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A little victory

As I sit to write this I wonder will anyone else need to hear this? Maybe...

Yesterday, I went to pick up my granddaughter early because her parents had something they needed to do. Off we went to get our coffee...she usually gets a hot chocolate or chocolate milk these days and a cake pop...yes its just after 8am. No judgement, please. Today she asked if we could go to McDonalds instead and I was happy to oblige, I didn't want to go to 3 different places for a quick breakfast.

Before we ordered she changed from her regular breakfast at McD's which was just an egg and the muffin to "I would like an egg, bacon and cheese muffin, a hashbrown and may I please have chocolate milk? Grandma I want the works!" she said. I laughed and replied "that's a big difference from what you normally have, you sure?" She gave me a solid yes. Then I ordered all our breakfasts. I got my normal sausage mcmuffin with egg, a coffee and a hashbrown.

Now this may seem like no big deal but wait for the rest of the story...

My grandchildren teach me so much each and every day without even trying. Nora, seems to be teaching me about intuitive eating. Its instinctive. She listens to her bodies cues. She eats when she wants and eats how much or how little she wants.

You see, we are born intuitively knowing, but somewhere along the way some of us lose it. I lost my intuition as a young child. Hearing things my parents were taught and taught me..."Clean your plate, there are starving children in the world! or You're not hungry you're bored. If you're hungry, eat a carrot. See you're not hungry. You can't eat that, its bad for you." I was taught the morality of food choices. Good food and bad food...if you made the wrong choice...well you know ... bad things will happen. You will gain weight. You have no self control. You won't be good enough. Here is where I learned to not trust my body's cues because they were betraying me. Telling me I was hungry when I wasn't and trying to get me to eat so called "bad food"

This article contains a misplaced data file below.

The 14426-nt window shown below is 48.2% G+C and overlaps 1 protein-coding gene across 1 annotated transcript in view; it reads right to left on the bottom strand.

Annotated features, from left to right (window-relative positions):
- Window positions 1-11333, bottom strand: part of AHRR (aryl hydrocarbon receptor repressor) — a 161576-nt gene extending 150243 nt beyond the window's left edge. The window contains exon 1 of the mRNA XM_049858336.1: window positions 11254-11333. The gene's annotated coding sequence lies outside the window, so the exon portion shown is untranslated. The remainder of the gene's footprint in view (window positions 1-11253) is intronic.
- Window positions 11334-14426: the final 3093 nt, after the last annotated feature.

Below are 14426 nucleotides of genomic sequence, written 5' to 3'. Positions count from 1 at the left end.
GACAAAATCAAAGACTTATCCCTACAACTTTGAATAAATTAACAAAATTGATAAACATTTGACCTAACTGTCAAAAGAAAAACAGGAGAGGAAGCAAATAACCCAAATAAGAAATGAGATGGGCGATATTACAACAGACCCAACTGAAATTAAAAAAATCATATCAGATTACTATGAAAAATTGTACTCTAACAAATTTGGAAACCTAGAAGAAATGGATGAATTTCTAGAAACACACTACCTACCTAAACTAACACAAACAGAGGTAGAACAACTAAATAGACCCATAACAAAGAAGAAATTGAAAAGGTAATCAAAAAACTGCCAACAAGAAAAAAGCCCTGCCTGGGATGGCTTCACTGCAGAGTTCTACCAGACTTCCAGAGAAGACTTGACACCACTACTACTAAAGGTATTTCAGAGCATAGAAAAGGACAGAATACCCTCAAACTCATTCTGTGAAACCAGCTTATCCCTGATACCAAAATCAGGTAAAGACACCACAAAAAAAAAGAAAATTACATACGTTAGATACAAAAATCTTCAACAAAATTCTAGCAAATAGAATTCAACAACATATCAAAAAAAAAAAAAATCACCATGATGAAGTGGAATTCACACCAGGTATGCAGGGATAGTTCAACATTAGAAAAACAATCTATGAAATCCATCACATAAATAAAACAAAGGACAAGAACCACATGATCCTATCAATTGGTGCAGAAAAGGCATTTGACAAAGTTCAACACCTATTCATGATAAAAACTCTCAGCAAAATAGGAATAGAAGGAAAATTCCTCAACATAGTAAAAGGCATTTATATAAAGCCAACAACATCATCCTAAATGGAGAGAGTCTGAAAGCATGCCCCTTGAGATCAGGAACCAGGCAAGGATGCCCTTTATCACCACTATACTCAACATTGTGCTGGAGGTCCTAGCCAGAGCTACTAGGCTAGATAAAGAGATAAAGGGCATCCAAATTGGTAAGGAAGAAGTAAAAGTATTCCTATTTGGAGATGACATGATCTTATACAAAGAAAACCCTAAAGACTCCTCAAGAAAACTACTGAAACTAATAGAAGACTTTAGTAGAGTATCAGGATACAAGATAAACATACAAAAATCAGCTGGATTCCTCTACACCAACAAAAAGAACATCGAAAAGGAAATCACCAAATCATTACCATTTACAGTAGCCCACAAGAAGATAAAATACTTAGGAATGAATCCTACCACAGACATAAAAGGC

Nora will eat how much she feels she needs without guilt. She will graze throughout the day, have a meal if she wants and if she doesn't, she won't. She is happy, healthy and not afraid of food. She enjoys what she enjoys and she won't eat to make anyone but herself happy. It has nothing to do with anyone else's feelings. Mind blowing to someone like me.

I on the other hand have a pretty bad relationship with food. I have hated it, been obsessed with it and felt so much guilt and shame around it. Food gave me anxiety. But how could someone the world considers "fat" hate food?

After going through the process of letting go of the pain I was carrying from my life's losses I was finally able to be honest enough with myself that I have an eating disorder, body dysmorphia and disordered eating. I carried and still carry shame and guilt. I am working through all this in therapy with a therapist and working with a weight inclusive registered dietitian both specializing in eating disorders. I have been working through an over 40 year struggle with this mental illness. They have both been so patient with me, encouraging me, enlightening me, educating me and pushing me to work on the hard things always giving me compassion and support.

So...what is this blog about... it's about a little victory.

I sat with Nora, her grandpa and we had breakfast …tears are welling up in my eyes as write this. They were laughing and joking like they always do and I was watching and smiling. I took a bite of my McDonalds sausage Mcmuffin and I tasted it. I liked it. I enjoyed it without guilt. I enjoyed my breakfast. Wait what??? I'm not sure if I could tell you when the last time I really liked my food or even really tasted it or didn't feel guilty or didn't have so much anxiety that my eating disorder took over. In this moment, I didn't feel guilty, I just ate without judging myself.

This moment brought me back to the first meal I ate with my soon to be husband. We went to a little restaurant in Saskatoon called the Birdcage. I remember the booths were cages and I loved the atmosphere. I couldn't tell you what the food was like. I remember so much about that moment, though. How he looked, what he ordered, how he ate, laughed, spoke and how he enjoyed his food. I don't remember what I ordered but I didn't eat much if any...I pushed the food around my plate. I didn't want him to see me eat. I believed if he thought I didn't eat much I would be more attractive some how and hopefully I could keep it up and lose weight. "Be more acceptable" How sad is that? My heart breaks for that 17 year old girl who never felt good enough. Who had been taught her value was held in the size of her body.

This journey is long and difficult. At times I felt like I was getting worse instead of better. I questioned how I could even feel better. I wanted to quit but I couldn't go back to the yoyoing, the binging, the restriction, the shame and the pain of my life before I started being honest. Is it painful? Yes, but I have support as I walk through this recovery.

This story is a little victory.

This moment I celebrate.



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